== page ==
At my grandfather’s funeral, I stood up in church and read “Everyone Sang” by Siegfried Sassoon, which was written in the month he was born (April 1919). I’d forgotten to bring my print-out of the poem, so in a little modern twist, as we drove on the motorway from London to Leicestershire I called a friend in Edinburgh on my mobile and he Googled it and dictated it to me.
Families perpetrate many injustices upon each other – ask anyone – but the one involving my grandfather is worse than many. As global injustices go, this one may be small, but so convoluted and cruel is the story that it’s hard to know where to start.
Granddad was a commercial artist who had ended up sculpting models for shop-window mannequins. His life story was full of regret: he talked most eloquently about his war experiences, his memories of a friend who was court-martialled and shot for falling asleep at his post, and the loss of the family business when the factories were requisitioned for the war effort. Painstakingly, after the war, he rebuilt the business, but then he went into partnership with a cad who betrayed him, and he lost everything again as a result.
Granny died in the 1980s; Granddad lived alone in a beautiful old English village, in a slowly decaying house called Pear Tree Cottage (not just a conceit: there were pear trees in the garden). I spent many happy hours in that garden as a child, polishing a statue of Peter Pan with rose petals. Peter’s hand had been broken off and rather hamfistedly reattached with epoxy and I could never get him, or his reattached limb, clean.
My father was the second of four children. The oldest – let’s call her Ann – went wrong from a young age: she pawned Granny’s jewellery in her teens, asked for (and received) her inheritance in advance in her twenties, dyed her hair blonde, smoked, married badly, divorced, married badly again but this time to money, moved to America, and generally hurt her parents upside down and inside out. How they loved her, though! As teenagers my sister and I were heartily sick of being compared unfavourably by Granny and Granddad to Ann’s children.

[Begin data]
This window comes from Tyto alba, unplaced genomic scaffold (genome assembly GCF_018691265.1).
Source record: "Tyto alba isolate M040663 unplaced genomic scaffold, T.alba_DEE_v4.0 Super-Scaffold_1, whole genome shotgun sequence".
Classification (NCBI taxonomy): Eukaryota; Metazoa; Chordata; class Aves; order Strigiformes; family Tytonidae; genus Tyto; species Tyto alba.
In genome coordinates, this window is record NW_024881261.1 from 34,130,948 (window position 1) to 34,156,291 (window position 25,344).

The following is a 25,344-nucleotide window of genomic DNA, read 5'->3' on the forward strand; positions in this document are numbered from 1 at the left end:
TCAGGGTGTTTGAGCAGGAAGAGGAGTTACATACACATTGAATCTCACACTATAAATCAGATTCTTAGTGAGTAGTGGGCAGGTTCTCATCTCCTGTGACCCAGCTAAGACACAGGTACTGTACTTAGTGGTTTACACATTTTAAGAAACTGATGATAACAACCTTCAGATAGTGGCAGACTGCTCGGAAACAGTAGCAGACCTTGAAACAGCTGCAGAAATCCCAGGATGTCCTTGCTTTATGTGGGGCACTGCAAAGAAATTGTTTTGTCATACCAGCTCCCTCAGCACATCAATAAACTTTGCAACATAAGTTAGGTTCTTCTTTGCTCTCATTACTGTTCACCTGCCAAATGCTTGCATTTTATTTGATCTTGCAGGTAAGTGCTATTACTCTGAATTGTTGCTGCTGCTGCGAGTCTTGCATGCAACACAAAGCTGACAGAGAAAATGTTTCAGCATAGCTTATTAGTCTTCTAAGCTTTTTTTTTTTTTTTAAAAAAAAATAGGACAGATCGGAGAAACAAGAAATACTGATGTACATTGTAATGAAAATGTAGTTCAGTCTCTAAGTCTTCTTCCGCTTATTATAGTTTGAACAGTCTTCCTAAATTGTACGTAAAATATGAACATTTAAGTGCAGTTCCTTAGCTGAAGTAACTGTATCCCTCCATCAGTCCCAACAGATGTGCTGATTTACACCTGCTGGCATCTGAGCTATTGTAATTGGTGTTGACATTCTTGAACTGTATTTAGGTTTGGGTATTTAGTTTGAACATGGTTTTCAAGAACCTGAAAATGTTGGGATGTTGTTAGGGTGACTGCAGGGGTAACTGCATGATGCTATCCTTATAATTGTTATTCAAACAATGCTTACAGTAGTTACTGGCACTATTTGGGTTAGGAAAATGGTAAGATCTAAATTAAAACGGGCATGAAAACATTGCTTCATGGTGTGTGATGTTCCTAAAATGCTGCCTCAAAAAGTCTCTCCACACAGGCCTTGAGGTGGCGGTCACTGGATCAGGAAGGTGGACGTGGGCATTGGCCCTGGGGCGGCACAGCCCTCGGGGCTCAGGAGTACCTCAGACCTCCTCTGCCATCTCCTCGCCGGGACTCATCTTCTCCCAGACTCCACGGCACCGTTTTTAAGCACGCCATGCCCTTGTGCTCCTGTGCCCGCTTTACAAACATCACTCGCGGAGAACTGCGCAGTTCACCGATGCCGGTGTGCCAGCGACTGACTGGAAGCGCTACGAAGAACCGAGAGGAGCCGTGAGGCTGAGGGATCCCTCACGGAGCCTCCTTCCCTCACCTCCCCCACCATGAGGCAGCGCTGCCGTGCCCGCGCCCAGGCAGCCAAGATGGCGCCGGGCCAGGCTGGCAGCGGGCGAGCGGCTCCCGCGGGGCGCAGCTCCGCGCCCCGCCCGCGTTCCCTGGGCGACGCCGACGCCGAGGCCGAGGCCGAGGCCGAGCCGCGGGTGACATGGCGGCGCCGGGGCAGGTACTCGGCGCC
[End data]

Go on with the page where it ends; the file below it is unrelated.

By the time of Granddad’s funeral, there was something rotten in the garden: Ann had got very close to Granddad before he died, uncomfortably close, and had taken out an injunction to prevent any of her siblings from entering the house on the grounds that one (J) had been stealing heirlooms (unlikely), one (L) had threatened Granddad with a gun (sadly true), and one (my father) was not to be trusted.
Consequently the wake, such as it was, had to be held in the garden, and fearing that it would be a washout, we had packed the boot with bottles of Cava and plastic cups. Cousin P (Ann’s daughter) brought strawberries and we toasted Granddad on the sunny lawn as if nothing was wrong. Of course there was a nasty aftertaste, and I was astonished to overhear Ann telling the neighbours that she’d organized the “champagne”; but the real bombshell was the news that Granddad, in his will, had left nothing to two of his children (J and L), a small share (some 5%) to my father, and the rest, including the house, to Ann.
My father and his other sister tried and failed to challenge the will on the grounds of undue influence. The will was executed by Ann’s lawyers who claimed it was valid and that Granddad knew what he was doing. Old and frail, and hospitalised for some time before he died, he could easily have been persuaded not to trust the other three of his children by the one with the facelift. So righteous and confident was she that she arranged the sale of the house to the next-door neighbours, who had coveted it for years, as we stood in Granddad’s garden in the sunshine with cups of Cava in our hands.